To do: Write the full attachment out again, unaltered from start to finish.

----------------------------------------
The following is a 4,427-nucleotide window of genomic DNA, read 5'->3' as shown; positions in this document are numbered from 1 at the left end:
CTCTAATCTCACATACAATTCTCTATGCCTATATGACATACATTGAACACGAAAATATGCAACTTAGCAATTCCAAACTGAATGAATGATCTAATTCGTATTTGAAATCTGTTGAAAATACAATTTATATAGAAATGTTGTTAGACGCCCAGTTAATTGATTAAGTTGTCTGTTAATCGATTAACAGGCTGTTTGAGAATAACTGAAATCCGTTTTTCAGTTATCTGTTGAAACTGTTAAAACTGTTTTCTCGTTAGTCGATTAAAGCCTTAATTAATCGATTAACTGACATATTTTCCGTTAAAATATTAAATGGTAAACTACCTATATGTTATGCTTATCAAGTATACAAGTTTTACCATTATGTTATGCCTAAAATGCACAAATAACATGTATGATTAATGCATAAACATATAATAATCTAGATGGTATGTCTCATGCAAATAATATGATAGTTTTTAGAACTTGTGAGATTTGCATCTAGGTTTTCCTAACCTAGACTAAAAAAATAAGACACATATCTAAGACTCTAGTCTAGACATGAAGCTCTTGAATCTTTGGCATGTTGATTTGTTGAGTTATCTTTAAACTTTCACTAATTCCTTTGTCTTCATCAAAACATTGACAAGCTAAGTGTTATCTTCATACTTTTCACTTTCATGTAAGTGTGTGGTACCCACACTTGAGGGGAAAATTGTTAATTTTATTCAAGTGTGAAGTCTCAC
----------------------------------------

The following is a 4,427-nucleotide window of genomic DNA, read 5'->3' as shown; positions in this document are numbered from 1 at the left end:
CTCTAATCTCACATACAATTCTCTATGCCTATATGACATACATTGAACACGAAAATATGCAACTTAGCAATTCCAAACTGAATGAATGATCTAATTCGTATTTGAAATCTGTTGAAAATACAATTTATATAGAAATGTTGTTAGACGCCCAGTTAATTGATTAAGTTGTCTGTTAATCGATTAACAGGCTGTTTGAGAATAACTGAAATCCGTTTTTCAGTTATCTGTTGAAACTGTTAAAACTGTTTTCTCGTTAGTCGATTAAAGCCTTAATTAATCGATTAACTGACATATTTTCCGTTAAAATATTAAATGGTAAACTACCTATATGTTATGCTTATCAAGTATACAAGTTTTACCATTATGTTATGCCTAAAATGCACAAATAACATGTATGATTAATGCATAAACATATAATAATCTAGATGGTATGTCTCATGCAAATAATATGATAGTTTTTAGAACTTGTGAGATTTGCATCTAGGTTTTCCTAACCTAGACTAAAAAAATAAGACACATATCTAAGACTCTAGTCTAGACATGAAGCTCTTGAATCTTTGGCATGTTGATTTGTTGAGTTATCTTTAAACTTTCACTAATTCCTTTGTCTTCATCAAAACATTGACAAGCTAAGTGTTATCTTCATACTTTTCACTTTCATGTAAGTGTGTGGTACCCACACTTGAGGGGAAAATTGTTAATTTTATTCAAGTGTGAAGTCTCAC